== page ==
present at your library to help the unemployed or underemployed?
Libraries will receive approximately $180 to assist them in paying
for an instructor. Contact
information for LTC, UW-Sheboygan, Great Lake Training and Development,
MATC and others will be provided. To
make the most of the time you have the lab think about scheduling
more than one class during the week you have it. You could schedule
classes/workshops mornings, afternoons and evenings.
Brief workshops on Learning
Express for teens are a possibility.
Learning Express includes SAT and ACT practice tests.
It also has modules on job searching, resume writing and
interviewing skills. In August, additional modules of Learning
Express will include Writing Improvement and Computer Skills
tutorials. At the Eastern Shores Library System's Unemployment
Resources page you can find links to the Wisconsin's Private Colleges
and Universities, the University of Wisconsin System, and Wisconsin's
Technical Colleges. Social
Networking sites are also included. It’s
a great time to educate about EasiCat Resources, also linked on ESLS’s
Unemployment Resources page.
Seniors in your area may need to re-enter the job market. Many senior citizens could also benefit from the programs that Learning Express provides. Eastern Shores Library System’s Unemployment Resources includes links to Technology and Computer Skills. They can check out the Additional Unemployment Resources for links to help with health and prescription drug coverage.
Be creative, be resourceful and use the lab to it's fullest potential.
Saukville Public Library recently announced they will be delivering materials to Village residents through volunteers. According to their web site: Patrons residing outside of the Village of Saukville may still qualify for the Homebound Program; however, the delivery of materials is not applicable. Patrons, who wish to participate may receive the service available for pickup at the Oscar Grady Public Library by a designated friend or family member, provided they have a library card valid for use within the Eastern Shores Library System and meet the requirements as defined. Visit the Saukville web site for more information.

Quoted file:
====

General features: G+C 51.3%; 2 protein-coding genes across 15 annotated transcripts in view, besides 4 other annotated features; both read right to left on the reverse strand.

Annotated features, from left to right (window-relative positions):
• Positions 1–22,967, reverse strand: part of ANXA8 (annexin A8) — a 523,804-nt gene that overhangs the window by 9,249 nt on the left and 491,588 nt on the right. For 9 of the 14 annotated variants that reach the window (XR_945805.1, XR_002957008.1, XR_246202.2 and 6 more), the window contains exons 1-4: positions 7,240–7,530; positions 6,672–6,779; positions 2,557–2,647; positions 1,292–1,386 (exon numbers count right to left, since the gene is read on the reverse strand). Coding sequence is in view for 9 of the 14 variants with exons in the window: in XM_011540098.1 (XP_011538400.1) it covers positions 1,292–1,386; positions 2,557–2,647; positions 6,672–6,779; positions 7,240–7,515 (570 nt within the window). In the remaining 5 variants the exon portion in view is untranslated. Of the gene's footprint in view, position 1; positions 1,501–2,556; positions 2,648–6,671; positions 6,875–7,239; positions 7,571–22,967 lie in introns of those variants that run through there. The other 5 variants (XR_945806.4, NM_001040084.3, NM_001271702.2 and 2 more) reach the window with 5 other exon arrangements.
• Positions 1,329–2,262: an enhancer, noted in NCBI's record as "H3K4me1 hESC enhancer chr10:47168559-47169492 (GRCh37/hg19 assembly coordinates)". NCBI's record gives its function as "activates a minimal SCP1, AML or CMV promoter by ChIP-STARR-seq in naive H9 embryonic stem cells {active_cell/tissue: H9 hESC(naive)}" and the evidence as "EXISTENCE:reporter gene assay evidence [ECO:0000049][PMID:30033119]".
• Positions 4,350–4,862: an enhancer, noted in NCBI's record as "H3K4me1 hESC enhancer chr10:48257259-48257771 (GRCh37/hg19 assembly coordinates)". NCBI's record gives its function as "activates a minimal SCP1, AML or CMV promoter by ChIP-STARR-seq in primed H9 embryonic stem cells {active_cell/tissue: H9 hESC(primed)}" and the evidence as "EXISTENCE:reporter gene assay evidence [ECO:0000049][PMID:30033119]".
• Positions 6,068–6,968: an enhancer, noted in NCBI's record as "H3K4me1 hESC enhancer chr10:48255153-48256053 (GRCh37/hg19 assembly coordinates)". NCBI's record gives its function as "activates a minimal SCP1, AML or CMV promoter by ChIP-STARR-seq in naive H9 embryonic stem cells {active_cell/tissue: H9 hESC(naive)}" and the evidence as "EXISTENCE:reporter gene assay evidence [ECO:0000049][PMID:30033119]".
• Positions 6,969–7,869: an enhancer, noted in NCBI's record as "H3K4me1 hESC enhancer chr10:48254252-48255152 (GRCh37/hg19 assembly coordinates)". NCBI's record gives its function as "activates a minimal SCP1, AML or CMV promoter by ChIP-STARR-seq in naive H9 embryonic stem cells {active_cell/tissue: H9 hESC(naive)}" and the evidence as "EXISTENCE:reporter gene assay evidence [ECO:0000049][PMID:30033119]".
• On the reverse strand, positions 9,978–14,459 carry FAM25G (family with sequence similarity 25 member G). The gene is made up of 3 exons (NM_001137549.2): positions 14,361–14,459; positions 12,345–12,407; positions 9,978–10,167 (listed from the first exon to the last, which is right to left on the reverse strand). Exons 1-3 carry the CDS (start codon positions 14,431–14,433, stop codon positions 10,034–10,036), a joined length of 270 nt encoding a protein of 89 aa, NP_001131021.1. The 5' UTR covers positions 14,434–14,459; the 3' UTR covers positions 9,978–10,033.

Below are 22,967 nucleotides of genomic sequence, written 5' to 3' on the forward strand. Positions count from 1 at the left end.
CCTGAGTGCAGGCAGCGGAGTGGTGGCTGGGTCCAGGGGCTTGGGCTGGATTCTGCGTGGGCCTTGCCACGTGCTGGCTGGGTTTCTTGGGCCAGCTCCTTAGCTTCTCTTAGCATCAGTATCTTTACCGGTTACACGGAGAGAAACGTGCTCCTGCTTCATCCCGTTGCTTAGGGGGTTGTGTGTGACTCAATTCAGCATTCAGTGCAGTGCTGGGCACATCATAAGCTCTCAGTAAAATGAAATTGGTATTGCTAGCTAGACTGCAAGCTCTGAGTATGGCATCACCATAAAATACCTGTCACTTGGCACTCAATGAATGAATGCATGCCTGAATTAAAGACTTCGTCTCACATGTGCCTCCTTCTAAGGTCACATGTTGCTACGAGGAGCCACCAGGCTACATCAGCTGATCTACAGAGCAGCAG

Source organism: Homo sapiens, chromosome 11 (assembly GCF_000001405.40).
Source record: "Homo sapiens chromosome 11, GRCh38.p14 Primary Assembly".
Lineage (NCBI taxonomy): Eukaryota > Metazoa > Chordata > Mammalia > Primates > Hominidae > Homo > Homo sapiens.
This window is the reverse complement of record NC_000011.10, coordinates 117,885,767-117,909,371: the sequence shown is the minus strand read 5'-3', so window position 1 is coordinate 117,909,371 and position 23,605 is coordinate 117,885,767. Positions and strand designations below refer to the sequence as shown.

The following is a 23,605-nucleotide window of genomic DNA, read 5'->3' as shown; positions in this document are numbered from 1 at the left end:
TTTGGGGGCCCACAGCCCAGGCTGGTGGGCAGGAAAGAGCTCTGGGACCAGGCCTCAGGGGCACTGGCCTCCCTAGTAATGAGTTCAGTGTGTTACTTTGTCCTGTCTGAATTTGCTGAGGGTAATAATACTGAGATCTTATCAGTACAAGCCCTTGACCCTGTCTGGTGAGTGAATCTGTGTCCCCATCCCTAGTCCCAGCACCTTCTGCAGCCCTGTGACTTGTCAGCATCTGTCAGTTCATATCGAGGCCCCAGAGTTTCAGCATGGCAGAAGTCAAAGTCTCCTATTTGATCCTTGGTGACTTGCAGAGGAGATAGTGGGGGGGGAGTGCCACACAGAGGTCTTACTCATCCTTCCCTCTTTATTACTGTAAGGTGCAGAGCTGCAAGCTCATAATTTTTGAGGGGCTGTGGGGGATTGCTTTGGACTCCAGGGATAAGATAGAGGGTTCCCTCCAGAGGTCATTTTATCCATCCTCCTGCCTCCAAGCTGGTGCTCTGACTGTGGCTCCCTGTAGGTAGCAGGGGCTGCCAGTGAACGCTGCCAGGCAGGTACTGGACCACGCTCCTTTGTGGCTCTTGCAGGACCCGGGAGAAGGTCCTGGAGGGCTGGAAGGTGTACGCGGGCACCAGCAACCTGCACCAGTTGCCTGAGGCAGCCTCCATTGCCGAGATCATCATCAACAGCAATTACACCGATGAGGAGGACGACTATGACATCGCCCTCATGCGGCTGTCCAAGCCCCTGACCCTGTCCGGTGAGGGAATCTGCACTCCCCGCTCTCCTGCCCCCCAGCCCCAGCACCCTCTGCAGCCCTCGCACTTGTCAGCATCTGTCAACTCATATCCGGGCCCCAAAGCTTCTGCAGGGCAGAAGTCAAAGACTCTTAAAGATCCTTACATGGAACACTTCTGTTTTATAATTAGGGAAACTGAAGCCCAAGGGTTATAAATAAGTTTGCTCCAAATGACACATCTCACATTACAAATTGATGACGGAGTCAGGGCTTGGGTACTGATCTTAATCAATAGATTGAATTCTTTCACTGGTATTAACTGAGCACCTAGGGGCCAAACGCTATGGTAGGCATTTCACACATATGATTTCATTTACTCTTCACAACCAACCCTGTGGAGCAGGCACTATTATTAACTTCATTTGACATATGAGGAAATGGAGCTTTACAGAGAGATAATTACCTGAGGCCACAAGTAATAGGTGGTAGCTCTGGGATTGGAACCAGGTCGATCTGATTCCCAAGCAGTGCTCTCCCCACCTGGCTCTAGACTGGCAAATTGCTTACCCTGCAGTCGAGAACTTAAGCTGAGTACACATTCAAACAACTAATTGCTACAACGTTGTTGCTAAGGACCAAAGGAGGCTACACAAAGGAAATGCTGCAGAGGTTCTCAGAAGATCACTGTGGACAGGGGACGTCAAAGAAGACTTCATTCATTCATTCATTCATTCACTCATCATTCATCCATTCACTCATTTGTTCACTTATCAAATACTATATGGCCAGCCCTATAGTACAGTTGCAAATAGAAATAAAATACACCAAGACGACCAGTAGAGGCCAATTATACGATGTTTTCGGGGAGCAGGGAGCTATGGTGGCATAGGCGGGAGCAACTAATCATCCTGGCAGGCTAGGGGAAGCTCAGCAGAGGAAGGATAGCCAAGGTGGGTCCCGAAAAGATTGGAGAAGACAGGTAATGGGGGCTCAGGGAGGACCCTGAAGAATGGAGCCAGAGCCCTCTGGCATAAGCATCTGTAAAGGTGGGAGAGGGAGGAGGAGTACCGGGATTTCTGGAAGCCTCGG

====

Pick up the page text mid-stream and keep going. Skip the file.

Other libraries in Ozaukee County that deliver to residents who need assistance include the W. J. Niederkorn Library in Port Washington Library and the U.S.S. Liberty Memorial Library in Grafton.
The Wisconsin Talking Book and Braille Library(WTBBL)
is available to help fill the gaps for those with any type of vision or
physical limitation that prevents them from reading or comfortably holding
a book for free. Patrons
can use their local library and receive items from the WTBBL, they are not
limited to using one or the other. The Wisconsin Talking Book and Braille Library provides books and
magazines in three formats: braille, recorded cassette and digital book.
Staff from the WTBBL are available for presentations
for library employees and patrons. They
are also willing to set up depository collections. The application for service is available for download
on their website at: http://dpi.wi.gov/rll/wrlbph/
. A librarian is able to sign the application as a certifying authority.
Please let the special needs librarians Connie Meyer and Sue Potter know if you would like brochures on the services of the WTBBL by calling 920/208-4900 ext 315 or email us at email@example.com or firstname.lastname@example.org .
* Did your library receive a sound amplifier in 2008 from an LSTA grant? Not getting as much use from as you thought you might? What about circulating the item? Patrons could use the device before deciding on purchasing it for themselves. If your library has magnification devices for use in the library and they aren’t getting as much use as you thought circulating these items might also be an option.
* Mead Public Library has just purchased a new series of books, Let's work it out by PowerKids Press. Five books in the series deals with unemployment and a change in income for families: Let's work it out : what to do when your family has to cut costs, What to do when your family can't afford health care, What to do when your parent is out of work, What to do when your family loses its home and What to do when your family is in debt. Could your library use a copy?